Sprint down after testy meeting with analysts
By PETER SVENSSON AP Technology Writer October 7, 2011 9:04PM
NEW YORK — The struggling wireless carrier Sprint Nextel Corp. said Friday that it will need to raise more money to build a higher-speed data network even as it must spend more to subsidize sales of the new iPhone to its customers.
Sprint’s stock fell 20 percent. Shares of Clearwire Corp. fell 32 percent after Sprint disclosed details of its new network, known as 4G, for fourth-generation.
Sprint said it will stop selling phones and other devices compatible with Clearwire’s current network at the end of next year, after it switches on its own 4G network. Sprint is Clearwire’s largest customer and majority owner, but doesn’t control it. Phones labeled “Sprint 4G” use Clearwire’s network today.
Sprint’s stock rose as much as 13 percent on that news, but reversed those gains after Sprint disclosed the need to raise more money for the new network and failed to offer earnings guidance that incorporates the effect of the iPhone.
At an event for investors and analysts in New York on Friday, CEO Dan Hesse said that the iPhone would over time “be one of our most profitable devices” but did not elaborate.
Sprint, which is based in Overland Park, Kan., started taking pre-orders for the iPhone 4S on Friday and hopes that the phone will help the company recruit and keep customers in competition with AT&T Inc. and Verizon Wireless. Those two larger carriers had been able to lure people with the iPhone, which Sprint didn’t have until now.
But Sprint will pay Apple Inc. dearly for the privilege of selling the phone. An iPhone that Sprint sells for $200 with a two-year contract costs $600 or so wholesale from Apple. Like other carriers, Sprint has to count on making up the difference over time through service fees. Analysts were looking for some clarity on Sprint’s math here, and were frustrated.
After rising as high as $3.39, Sprint’s stock fell 60 cents to close at $2.41. Clearwire’s stock fell 66 cents to $1.39. Earlier in the day, the shares revisited an all-time low of $1.32 hit in August.
Analysts were perplexed that Sprint isn’t including Clearwire in its network revamp project. Sprint’s president of network operations, Steve Elfman, said that the company is already building its own 4G network and will inaugurate it next summer. By the end of 2012, it will cover as many people as Clearwire’s network does today, and a year later, it will be far larger.
Sprint is using a 4G technology known as LTE, for Long-Term Evolution. Rivals AT&T Inc. and Verizon Wireless are using the same technology. Clearwire, on the other hand, uses an earlier technology called WiMax. That means today’s “Sprint 4G” devices will need to be replaced to use the new LTE network.
Clearwire, which is based in Kirkland, Wash., has said that it plans to build an LTE network in parallel with WiMax, and Sprint’s Hesse left the door open to having Sprint buy access to that network after 2012. However, Clearwire’s finances are weak, and it would need additional funding to build out LTE.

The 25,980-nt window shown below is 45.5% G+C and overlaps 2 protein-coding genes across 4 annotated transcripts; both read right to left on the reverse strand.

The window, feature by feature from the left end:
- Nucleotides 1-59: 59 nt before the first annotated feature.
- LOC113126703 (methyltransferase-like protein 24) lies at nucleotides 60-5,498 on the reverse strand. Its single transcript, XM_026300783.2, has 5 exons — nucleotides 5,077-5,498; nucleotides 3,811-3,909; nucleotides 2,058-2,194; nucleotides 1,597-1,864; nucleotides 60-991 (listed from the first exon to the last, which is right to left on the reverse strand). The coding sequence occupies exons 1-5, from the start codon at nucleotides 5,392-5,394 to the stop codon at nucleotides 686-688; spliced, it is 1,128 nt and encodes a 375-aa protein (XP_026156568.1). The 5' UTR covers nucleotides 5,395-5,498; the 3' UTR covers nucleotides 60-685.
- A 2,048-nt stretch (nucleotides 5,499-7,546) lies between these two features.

“I don’t think anything fundamentally changed for us after today,” Clearwire CEO Erik Prusch said in an interview. “Sprint is still dependent on us for their network.”
Sprint, like other carriers, need additional spectrum to keep up with the long-term growth in wireless data use, and Clearwire has that spectrum, he said.
In a testy exchange with Sprint executives, a member of the audience at the investor meeting questioned why Sprint would risk forcing Clearwire to seek bankruptcy protection when it owns 54 percent of the company, and could lose its share of Clearwire’s spectrum in a bankruptcy case.
Sprint executives didn’t directly address that possibility, but Hesse noted that no bankruptcy case involving a wireless company has resulted in a disruption of service.
Sprint’s network revamp will help the company support its iPhone users with wireless data, Sprint executives said. However, today’s iPhones can use neither Clearwire’s 4G network nor Sprint’s coming one.
The radio spectrum that Sprint is using for 4G is being freed up by the shutdown of the Nextel network, a process that’s set to be completed by the end of next year.
Sprint bought Nextel in 2005, an acquisition that soon turned disastrous. Nextel subscribers started leaving, and Sprint was saddled with the cost of running two incompatible networks. That has contributed to the company’s constant quarterly financial losses since 2007.
“Overall, Sprint appears to be doing the best it can to chart a course forward, but it is starting out significantly hamstrung by decisions made in the past,” Ovum analyst Jan Dawson said.